In attempting to answer the above questions, I analyzed books of printed sermons, magazine articles, and other primary literature produced by faith healers Branham, Roberts, Allen, Coe, Angley, Copeland, and Hinn. Additionally, I examined countless hours of audio and videotapes of these men and women. Chronologically, these artifacts ranged from shortly after World War II to the present day. In a number of instances, I was personally able to attend the actual healing services themselves, most notably those of Ernest Angley, Gloria Copeland, and Benny Hinn.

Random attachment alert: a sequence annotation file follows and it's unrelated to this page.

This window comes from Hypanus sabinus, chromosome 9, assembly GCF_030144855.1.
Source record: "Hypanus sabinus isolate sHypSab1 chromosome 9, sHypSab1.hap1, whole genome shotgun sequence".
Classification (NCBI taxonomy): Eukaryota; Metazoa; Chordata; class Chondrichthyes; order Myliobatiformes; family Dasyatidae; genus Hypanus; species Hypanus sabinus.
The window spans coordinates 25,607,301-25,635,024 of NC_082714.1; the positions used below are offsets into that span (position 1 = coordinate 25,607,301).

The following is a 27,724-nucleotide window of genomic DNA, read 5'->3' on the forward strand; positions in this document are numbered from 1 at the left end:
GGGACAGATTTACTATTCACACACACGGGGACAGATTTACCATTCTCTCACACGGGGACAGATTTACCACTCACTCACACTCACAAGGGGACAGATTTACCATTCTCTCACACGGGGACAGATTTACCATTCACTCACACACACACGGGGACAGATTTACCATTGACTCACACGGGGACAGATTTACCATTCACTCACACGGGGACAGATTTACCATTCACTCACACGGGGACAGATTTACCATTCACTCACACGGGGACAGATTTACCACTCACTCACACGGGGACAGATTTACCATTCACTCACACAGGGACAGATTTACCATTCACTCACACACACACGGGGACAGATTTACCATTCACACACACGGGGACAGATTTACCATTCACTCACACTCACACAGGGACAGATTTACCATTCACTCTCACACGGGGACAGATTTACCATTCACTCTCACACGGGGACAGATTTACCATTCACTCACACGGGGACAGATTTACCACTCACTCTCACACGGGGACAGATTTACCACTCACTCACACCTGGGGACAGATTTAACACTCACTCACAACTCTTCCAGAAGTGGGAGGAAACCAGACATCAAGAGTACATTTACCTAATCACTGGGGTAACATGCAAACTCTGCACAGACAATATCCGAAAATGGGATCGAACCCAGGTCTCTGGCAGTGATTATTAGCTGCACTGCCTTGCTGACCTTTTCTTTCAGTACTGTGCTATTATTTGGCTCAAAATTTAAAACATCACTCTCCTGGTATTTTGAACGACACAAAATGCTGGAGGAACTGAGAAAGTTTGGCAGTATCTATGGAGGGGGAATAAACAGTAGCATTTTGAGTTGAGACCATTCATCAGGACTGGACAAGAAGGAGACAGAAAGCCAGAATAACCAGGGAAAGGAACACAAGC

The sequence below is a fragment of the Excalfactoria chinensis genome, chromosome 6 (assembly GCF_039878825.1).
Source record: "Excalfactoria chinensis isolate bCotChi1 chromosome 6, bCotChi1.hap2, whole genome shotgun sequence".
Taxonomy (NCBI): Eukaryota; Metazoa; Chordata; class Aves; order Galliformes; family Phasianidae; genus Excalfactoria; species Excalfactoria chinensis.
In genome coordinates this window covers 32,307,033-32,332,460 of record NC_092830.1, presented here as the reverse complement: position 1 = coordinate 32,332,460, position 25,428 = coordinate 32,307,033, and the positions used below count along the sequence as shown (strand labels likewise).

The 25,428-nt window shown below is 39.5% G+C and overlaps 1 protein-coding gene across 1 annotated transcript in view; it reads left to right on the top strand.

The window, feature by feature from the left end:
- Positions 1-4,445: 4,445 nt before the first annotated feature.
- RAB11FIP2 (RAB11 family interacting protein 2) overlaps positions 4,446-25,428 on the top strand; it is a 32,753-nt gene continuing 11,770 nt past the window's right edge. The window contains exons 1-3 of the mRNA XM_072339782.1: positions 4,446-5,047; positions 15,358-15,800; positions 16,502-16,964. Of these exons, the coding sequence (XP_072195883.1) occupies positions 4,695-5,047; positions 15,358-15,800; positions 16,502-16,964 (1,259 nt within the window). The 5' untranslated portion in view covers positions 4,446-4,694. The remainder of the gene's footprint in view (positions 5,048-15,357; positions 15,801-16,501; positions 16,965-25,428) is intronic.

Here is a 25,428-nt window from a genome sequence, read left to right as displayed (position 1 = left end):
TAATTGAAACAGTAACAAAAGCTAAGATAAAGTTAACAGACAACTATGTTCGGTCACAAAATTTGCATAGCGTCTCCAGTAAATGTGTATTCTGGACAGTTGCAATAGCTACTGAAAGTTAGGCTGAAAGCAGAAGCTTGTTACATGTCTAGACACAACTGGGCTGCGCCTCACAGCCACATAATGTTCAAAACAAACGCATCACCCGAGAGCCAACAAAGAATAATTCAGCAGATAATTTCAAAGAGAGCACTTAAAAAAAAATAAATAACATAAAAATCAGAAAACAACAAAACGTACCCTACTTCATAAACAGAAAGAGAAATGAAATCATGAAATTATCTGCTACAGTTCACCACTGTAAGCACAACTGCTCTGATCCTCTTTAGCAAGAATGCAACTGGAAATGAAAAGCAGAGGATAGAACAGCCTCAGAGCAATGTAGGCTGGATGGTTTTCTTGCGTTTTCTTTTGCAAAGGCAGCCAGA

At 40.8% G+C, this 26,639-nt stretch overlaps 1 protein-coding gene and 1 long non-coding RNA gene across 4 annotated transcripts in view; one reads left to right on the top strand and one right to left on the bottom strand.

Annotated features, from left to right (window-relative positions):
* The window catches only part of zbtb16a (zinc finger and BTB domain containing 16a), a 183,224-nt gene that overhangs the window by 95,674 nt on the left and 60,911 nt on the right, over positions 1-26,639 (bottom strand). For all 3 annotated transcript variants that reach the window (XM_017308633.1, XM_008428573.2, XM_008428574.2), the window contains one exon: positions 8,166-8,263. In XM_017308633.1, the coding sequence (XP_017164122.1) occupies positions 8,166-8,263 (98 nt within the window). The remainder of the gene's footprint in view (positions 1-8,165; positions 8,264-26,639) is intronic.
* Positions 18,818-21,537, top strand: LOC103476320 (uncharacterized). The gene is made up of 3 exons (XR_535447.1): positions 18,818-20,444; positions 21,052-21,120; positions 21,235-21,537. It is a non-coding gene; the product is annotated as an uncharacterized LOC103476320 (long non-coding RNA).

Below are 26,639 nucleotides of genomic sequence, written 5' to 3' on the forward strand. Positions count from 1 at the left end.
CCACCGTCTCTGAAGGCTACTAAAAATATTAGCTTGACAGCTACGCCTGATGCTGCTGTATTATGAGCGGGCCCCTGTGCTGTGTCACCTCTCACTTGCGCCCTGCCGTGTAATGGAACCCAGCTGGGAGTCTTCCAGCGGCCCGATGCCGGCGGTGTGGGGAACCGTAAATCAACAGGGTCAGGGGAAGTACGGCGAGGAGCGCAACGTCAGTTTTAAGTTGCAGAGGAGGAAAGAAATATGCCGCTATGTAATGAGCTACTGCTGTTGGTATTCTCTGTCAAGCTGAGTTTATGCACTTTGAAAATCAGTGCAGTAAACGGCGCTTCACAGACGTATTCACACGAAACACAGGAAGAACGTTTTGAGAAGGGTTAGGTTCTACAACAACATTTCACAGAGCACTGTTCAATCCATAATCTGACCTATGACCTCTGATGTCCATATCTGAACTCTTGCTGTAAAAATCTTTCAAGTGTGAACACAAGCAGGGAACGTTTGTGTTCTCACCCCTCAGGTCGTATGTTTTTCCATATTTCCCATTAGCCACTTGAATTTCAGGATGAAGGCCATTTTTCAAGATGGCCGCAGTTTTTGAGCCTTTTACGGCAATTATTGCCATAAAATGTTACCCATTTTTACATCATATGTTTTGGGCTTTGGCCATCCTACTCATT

In critiquing the discourse of faith healing, I proceeded inductively, looking at a number of specific instances before drawing conclusions. Foss (1996), for example, advises that when taking this approach, the critic should follow four steps: First, one determines if “similar situations, removed from each other in time and place, seem to generate similar rhetorical responses” (229). Second, one collects several samples of rhetoric that may be indicative of the genre. Preferably, these artifacts should come from various periods of history. Third, the critic seeks to discover shared “substantive or stylistic features” in the samples. In doing so, the critic need not follow any prescribed methodology. Instead, he or she merely allows the rhetorical artifacts to speak to the critic or “ ‘suggest’ … important similarities and differences” (230). Finally, the critic should “formulate the organizing principle that captures the essence of the strategies” that the rhetorical artifacts share. Foss notes that “labeling the organizing principle actually may occur simultaneously with the delineation of substantive and stylistic strategies since the elements identified may come to the critic’s attention grouped around an obvious core or principle” (231).